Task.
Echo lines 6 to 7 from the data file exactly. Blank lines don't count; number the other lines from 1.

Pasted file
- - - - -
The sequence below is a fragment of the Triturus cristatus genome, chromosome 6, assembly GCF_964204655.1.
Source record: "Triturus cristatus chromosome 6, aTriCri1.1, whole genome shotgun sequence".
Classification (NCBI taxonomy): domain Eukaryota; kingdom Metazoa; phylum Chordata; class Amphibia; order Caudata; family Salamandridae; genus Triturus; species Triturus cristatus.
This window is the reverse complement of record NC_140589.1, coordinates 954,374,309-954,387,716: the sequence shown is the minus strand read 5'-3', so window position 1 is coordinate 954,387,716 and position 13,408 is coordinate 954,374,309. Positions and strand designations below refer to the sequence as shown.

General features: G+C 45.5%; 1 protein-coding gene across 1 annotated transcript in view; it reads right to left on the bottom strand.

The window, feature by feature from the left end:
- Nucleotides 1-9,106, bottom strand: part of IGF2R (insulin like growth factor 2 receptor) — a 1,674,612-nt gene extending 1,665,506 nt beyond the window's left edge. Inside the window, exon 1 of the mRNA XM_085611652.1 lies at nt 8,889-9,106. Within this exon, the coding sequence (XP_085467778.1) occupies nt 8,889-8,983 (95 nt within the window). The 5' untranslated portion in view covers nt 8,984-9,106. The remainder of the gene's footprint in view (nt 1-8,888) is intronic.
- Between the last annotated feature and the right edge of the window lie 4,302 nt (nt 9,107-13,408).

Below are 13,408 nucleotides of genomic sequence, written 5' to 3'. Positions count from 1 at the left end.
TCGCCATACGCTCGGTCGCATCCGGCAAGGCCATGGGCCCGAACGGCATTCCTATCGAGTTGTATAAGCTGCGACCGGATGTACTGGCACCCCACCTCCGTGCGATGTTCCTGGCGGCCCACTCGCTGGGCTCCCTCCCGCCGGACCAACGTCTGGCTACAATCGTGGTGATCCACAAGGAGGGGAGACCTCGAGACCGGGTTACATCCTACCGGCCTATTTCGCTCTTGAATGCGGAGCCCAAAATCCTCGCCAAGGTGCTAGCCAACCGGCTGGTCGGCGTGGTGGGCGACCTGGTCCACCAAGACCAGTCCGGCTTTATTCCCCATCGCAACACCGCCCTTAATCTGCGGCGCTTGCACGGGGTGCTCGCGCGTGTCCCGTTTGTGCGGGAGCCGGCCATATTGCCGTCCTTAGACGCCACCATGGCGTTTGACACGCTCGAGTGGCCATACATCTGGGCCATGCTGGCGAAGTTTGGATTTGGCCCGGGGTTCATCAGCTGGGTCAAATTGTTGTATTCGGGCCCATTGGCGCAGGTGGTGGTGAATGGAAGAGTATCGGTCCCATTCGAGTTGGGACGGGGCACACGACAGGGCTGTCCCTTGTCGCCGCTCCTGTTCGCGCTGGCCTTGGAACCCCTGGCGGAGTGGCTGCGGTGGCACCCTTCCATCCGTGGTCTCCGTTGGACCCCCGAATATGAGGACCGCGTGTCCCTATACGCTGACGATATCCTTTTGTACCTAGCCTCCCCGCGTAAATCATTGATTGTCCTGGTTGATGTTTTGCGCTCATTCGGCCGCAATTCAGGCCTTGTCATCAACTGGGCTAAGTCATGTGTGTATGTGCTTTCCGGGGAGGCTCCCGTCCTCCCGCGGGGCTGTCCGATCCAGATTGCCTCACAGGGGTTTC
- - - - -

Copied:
The window, feature by feature from the left end:
- Nucleotides 1-9,106, bottom strand: part of IGF2R (insulin like growth factor 2 receptor) — a 1,674,612-nt gene extending 1,665,506 nt beyond the window's left edge. Inside the window, exon 1 of the mRNA XM_085611652.1 lies at nt 8,889-9,106. Within this exon, the coding sequence (XP_085467778.1) occupies nt 8,889-8,983 (95 nt within the window). The 5' untranslated portion in view covers nt 8,984-9,106. The remainder of the gene's footprint in view (nt 1-8,888) is intronic.